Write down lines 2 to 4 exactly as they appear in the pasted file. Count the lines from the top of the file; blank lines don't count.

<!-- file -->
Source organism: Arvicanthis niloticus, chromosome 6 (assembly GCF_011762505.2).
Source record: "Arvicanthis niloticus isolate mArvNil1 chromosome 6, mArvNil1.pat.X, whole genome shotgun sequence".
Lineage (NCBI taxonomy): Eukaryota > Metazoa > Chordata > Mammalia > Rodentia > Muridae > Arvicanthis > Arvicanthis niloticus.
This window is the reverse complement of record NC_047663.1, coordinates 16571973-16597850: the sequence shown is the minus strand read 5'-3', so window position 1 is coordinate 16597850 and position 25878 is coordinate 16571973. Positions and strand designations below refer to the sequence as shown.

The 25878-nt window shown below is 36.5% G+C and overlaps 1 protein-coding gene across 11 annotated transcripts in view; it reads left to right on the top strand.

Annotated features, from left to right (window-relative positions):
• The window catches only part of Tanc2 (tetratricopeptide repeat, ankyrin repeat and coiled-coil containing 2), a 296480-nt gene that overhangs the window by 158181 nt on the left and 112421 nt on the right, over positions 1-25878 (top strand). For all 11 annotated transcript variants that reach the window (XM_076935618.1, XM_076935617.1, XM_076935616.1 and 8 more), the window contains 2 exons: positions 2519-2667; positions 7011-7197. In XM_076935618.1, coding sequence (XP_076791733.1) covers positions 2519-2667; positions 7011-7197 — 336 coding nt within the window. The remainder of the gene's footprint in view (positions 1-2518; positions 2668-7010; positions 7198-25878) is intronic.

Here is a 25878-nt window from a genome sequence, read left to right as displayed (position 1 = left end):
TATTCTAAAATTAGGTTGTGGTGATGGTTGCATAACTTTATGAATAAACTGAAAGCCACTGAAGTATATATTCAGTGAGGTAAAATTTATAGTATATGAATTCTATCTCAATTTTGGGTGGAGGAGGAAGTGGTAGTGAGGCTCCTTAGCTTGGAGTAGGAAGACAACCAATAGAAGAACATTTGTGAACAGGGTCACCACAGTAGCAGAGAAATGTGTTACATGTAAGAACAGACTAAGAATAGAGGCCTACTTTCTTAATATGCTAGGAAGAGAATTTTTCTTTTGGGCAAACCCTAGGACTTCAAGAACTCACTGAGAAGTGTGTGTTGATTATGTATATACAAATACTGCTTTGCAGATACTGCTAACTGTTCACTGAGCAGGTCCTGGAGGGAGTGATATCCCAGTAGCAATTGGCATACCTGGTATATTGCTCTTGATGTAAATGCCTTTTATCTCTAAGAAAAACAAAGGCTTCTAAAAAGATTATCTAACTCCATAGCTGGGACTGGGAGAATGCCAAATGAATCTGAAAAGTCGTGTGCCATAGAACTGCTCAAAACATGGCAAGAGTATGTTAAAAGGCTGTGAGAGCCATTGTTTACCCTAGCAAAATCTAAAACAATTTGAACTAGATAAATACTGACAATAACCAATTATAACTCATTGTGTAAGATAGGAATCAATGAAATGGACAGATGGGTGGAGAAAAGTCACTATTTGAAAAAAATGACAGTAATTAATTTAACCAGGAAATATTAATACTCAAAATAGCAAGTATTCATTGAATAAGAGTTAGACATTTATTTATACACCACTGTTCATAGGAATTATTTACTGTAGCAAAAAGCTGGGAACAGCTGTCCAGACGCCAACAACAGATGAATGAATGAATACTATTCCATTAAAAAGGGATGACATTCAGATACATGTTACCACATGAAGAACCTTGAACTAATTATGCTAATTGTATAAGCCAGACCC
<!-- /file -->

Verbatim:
Source record: "Arvicanthis niloticus isolate mArvNil1 chromosome 6, mArvNil1.pat.X, whole genome shotgun sequence".
Lineage (NCBI taxonomy): Eukaryota > Metazoa > Chordata > Mammalia > Rodentia > Muridae > Arvicanthis > Arvicanthis niloticus.
This window is the reverse complement of record NC_047663.1, coordinates 16571973-16597850: the sequence shown is the minus strand read 5'-3', so window position 1 is coordinate 16597850 and position 25878 is coordinate 16571973. Positions and strand designations below refer to the sequence as shown.